02 October 2013


Every year during the last week of September, Utrecht is the Dutch capital of film with the Netherlands Film Festival. During the festival, EFSP provides you daily with postcards of Dutch films and stars from the past. In the late 1960s and the early 1970s, sweet little Wilma (1957) was a popular Dutch child star. At 11, she had hits in the Netherlands, Belgium and Germany and also appeared in some Schlager films.

German postcard by Rüdel-Verlag, Hamburg, no. 5000, 1969. Photo: Constantin / Rialto / Vogelmann.

Spanking at School

Wilhelmina Landkroon was born in Enschede, Netherlands in 1957. She is the sister of composer, text writer and singer Henny Thijssen and singer Reiny Landkroon.

Only eleven years old, Wilma had her first chart success in the Netherlands and Germany with the song Heintje, bau ein Schloss für mich (Heintje, build a castle for me) in 1968. The song, written and produced by Gert Timmerman, was an answer to that other child star Heintje’s hit Ich bau dir ein Schloss (I Build You A Castle), and was with 500,000 records even a bigger success than the original song.

Two other hits followed, including Een klomp met een zeiltje/A Clog with a Sail (1969), before the cooperation with Timmerman stopped. Ben Essing then became her manager.

Late 1969, when German Klaus Lorenzen became the new producer of the sweet young singer, Wilma started to record some of her songs in different languages, as English and even Japanese. With her clear voice, she had international chart successes singing Tulips from Amsterdam and Lavender blue.

She also sang her hits in German Schlager films like Unser Doktor ist der Beste/Our doctor is the best (Harald Vock, 1969) with Roy Black and Helga Anders, and in Klassenkeile/Spanking at School (Franz Josef Gottlieb, 1969) with Uschi Glas and Walter Giller. Because of her many performances, Wilma herself neglected school.

Walter Giller and Wilma in Klassenkeile
German postcard by Rüdel-Verlag, Hamburg, no. 5009, 1969. Photo: Constantin / Rialto / Vogelmann. Publicity still for Klassenkeile/Spanking at School (Franz Josef Gottlieb, 1969).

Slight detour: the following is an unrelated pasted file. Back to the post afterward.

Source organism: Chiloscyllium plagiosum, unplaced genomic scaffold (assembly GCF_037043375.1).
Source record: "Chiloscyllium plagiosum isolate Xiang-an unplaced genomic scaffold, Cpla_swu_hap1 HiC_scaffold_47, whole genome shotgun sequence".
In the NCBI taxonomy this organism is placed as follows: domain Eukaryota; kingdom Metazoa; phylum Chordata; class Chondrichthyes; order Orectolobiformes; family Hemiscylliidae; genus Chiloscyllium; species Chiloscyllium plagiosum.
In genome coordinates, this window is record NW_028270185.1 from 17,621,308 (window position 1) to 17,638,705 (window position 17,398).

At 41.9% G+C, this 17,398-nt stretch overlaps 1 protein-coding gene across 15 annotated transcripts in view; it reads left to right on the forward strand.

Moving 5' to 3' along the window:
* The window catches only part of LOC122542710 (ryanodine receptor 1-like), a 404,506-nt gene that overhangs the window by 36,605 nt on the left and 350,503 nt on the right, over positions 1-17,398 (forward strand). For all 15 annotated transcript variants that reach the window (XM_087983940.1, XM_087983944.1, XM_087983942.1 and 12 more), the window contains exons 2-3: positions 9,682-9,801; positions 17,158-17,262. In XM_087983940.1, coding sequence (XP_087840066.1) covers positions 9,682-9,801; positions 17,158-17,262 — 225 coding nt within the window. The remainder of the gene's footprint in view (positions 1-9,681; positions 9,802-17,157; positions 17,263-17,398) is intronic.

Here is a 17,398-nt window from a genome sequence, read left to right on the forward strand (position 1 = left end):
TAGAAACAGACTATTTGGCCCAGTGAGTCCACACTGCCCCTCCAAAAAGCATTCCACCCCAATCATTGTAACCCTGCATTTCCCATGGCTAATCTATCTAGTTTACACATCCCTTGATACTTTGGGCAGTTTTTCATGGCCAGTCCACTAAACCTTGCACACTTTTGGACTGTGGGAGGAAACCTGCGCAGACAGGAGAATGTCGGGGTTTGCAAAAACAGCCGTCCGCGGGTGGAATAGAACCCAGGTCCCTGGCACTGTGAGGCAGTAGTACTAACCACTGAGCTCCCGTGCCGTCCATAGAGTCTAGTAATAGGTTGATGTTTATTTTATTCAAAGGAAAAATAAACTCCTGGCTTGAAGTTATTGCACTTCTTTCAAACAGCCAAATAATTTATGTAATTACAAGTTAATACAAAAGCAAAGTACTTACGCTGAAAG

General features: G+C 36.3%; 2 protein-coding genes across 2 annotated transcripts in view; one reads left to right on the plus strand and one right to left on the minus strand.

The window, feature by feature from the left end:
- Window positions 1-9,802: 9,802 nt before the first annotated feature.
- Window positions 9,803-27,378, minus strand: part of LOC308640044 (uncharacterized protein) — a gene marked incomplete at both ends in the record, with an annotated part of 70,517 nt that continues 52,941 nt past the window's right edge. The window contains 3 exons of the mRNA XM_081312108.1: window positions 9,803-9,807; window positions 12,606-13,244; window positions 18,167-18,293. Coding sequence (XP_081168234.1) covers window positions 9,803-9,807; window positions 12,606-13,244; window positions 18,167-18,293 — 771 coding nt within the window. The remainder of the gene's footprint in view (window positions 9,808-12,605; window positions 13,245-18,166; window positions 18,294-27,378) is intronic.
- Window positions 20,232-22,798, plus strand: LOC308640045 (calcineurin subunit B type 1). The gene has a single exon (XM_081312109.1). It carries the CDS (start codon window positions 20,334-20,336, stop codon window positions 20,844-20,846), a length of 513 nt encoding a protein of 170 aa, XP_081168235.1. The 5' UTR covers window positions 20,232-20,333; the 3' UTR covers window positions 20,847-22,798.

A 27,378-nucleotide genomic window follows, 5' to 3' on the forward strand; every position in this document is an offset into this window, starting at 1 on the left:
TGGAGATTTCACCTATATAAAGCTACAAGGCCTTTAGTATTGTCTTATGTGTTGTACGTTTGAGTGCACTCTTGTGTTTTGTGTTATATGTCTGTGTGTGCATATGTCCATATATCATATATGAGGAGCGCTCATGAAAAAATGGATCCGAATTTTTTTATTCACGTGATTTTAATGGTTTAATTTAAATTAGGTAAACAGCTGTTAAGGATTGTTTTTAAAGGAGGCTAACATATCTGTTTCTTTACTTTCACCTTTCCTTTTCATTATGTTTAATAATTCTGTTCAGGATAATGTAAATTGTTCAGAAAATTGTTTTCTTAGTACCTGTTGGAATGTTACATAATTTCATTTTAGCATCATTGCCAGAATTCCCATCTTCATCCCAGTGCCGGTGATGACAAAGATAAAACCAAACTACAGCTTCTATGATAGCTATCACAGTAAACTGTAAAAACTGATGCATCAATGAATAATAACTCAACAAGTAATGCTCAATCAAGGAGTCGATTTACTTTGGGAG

German postcard by Filmbilder-Vertrieb Ernst Freihoff, Essen, no. AX 7119.

Melancholy View

The Dutch singer and composer Pierre Kartner became Wilma’s new producer. In the following years she had success in the Netherlands with songs like the #1 hit Zou het erg zijn lieve opa (Would You Mind Dear Granddad) (1971), a duet with Vader Abraham (Pierre Kartner), but her later records were less successful.

In 1973, she tried a new, more adult repertoire with the band De Makkers, but just a few years later she was nearly forgotten. When her divorced father got ill, she lived in a children’s home in Enschede for a while and in 1975, she was even arrested for burglary.

When she was 19, Wilma married, and had two sons. Both her father and her former manager Ben Essing died. As an adult, she never received any of the earnings from her international career as a successful child star, and in 1994, a house fire destroyed all her golden records and other memorabilia.

In 2003, she recorded a new CD, Wilma – toen en nu (Wilma – Then and Now), with old and new songs of her. In the song Gouden platen – volle zalen (Golden Records – Full Halls) she gives a melancholy view on her life as a successful child star.

In 2005 Wilma Landkroon was a guest in Paul de Leeuw’s TV show Paul’s parenavond. Her memories of her manager Ben Essing, her producer Pierre Kartner and the music industry were not very positive. In 2009 she recorded the duet Niets of Niemand (Nothing or Nobody) with the singer Sylvia Corpiér. It was a hit, but again she returned to her anonymous life.

Nowadays, Wilma is a grandmother. In a recent interview she told that she can also see the positive side of her career as a child star now.

Wilma sings 80 rode rozen (80 red roses) (1969). Source: Hermanb1 (YouTube).

Wilma sings Ein holzschuh mit Segel (A Clog With A Sail) (1969) in the film Unser Doktor ist der Beste/Our doctor is the best (1969). Source: Maikfurhrer (YouTube).

Sources: Anne de Vroomen (Geschiedenis24), Muziekencyclopedie.nl (Dutch), Wikipedia (German, English and Dutch) and IMDb.

No comments: